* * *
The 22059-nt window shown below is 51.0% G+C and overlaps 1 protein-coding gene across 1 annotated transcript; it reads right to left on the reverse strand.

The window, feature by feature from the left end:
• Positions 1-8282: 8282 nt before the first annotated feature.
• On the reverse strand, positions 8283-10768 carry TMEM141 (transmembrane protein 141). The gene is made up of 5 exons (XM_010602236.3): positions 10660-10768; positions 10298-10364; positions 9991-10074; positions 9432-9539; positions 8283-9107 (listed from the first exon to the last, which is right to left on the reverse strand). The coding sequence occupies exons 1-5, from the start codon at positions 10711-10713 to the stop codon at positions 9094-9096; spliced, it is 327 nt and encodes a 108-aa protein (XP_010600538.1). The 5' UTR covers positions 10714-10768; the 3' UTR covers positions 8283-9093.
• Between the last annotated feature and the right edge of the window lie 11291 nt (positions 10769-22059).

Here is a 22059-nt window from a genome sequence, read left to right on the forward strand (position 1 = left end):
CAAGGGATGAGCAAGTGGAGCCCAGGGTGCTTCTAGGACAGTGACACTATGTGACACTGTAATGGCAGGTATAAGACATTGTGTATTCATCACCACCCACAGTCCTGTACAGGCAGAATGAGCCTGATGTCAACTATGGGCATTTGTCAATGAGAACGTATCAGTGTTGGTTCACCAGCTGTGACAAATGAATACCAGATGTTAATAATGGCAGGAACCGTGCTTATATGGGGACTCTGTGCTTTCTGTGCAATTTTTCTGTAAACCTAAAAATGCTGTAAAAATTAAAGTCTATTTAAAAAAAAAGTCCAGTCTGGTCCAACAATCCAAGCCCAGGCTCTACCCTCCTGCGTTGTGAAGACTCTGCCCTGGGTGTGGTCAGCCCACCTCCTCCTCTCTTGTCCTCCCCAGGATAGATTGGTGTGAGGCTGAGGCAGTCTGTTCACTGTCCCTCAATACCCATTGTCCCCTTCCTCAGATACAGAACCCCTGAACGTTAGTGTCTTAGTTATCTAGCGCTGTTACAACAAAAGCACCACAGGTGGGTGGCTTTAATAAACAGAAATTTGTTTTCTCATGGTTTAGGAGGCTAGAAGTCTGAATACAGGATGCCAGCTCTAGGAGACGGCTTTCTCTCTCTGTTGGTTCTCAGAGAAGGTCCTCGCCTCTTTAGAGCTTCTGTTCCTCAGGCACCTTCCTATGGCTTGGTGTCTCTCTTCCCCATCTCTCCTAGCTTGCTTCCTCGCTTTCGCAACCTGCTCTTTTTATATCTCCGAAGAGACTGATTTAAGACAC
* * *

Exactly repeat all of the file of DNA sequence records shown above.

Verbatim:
The 22059-nt window shown below is 51.0% G+C and overlaps 1 protein-coding gene across 1 annotated transcript; it reads right to left on the reverse strand.

The window, feature by feature from the left end:
• Positions 1-8282: 8282 nt before the first annotated feature.
• On the reverse strand, positions 8283-10768 carry TMEM141 (transmembrane protein 141). The gene is made up of 5 exons (XM_010602236.3): positions 10660-10768; positions 10298-10364; positions 9991-10074; positions 9432-9539; positions 8283-9107 (listed from the first exon to the last, which is right to left on the reverse strand). The coding sequence occupies exons 1-5, from the start codon at positions 10711-10713 to the stop codon at positions 9094-9096; spliced, it is 327 nt and encodes a 108-aa protein (XP_010600538.1). The 5' UTR covers positions 10714-10768; the 3' UTR covers positions 8283-9093.
• Between the last annotated feature and the right edge of the window lie 11291 nt (positions 10769-22059).

Here is a 22059-nt window from a genome sequence, read left to right on the forward strand (position 1 = left end):
CAAGGGATGAGCAAGTGGAGCCCAGGGTGCTTCTAGGACAGTGACACTATGTGACACTGTAATGGCAGGTATAAGACATTGTGTATTCATCACCACCCACAGTCCTGTACAGGCAGAATGAGCCTGATGTCAACTATGGGCATTTGTCAATGAGAACGTATCAGTGTTGGTTCACCAGCTGTGACAAATGAATACCAGATGTTAATAATGGCAGGAACCGTGCTTATATGGGGACTCTGTGCTTTCTGTGCAATTTTTCTGTAAACCTAAAAATGCTGTAAAAATTAAAGTCTATTTAAAAAAAAAGTCCAGTCTGGTCCAACAATCCAAGCCCAGGCTCTACCCTCCTGCGTTGTGAAGACTCTGCCCTGGGTGTGGTCAGCCCACCTCCTCCTCTCTTGTCCTCCCCAGGATAGATTGGTGTGAGGCTGAGGCAGTCTGTTCACTGTCCCTCAATACCCATTGTCCCCTTCCTCAGATACAGAACCCCTGAACGTTAGTGTCTTAGTTATCTAGCGCTGTTACAACAAAAGCACCACAGGTGGGTGGCTTTAATAAACAGAAATTTGTTTTCTCATGGTTTAGGAGGCTAGAAGTCTGAATACAGGATGCCAGCTCTAGGAGACGGCTTTCTCTCTCTGTTGGTTCTCAGAGAAGGTCCTCGCCTCTTTAGAGCTTCTGTTCCTCAGGCACCTTCCTATGGCTTGGTGTCTCTCTTCCCCATCTCTCCTAGCTTGCTTCCTCGCTTTCGCAACCTGCTCTTTTTATATCTCCGAAGAGACTGATTTAAGACAC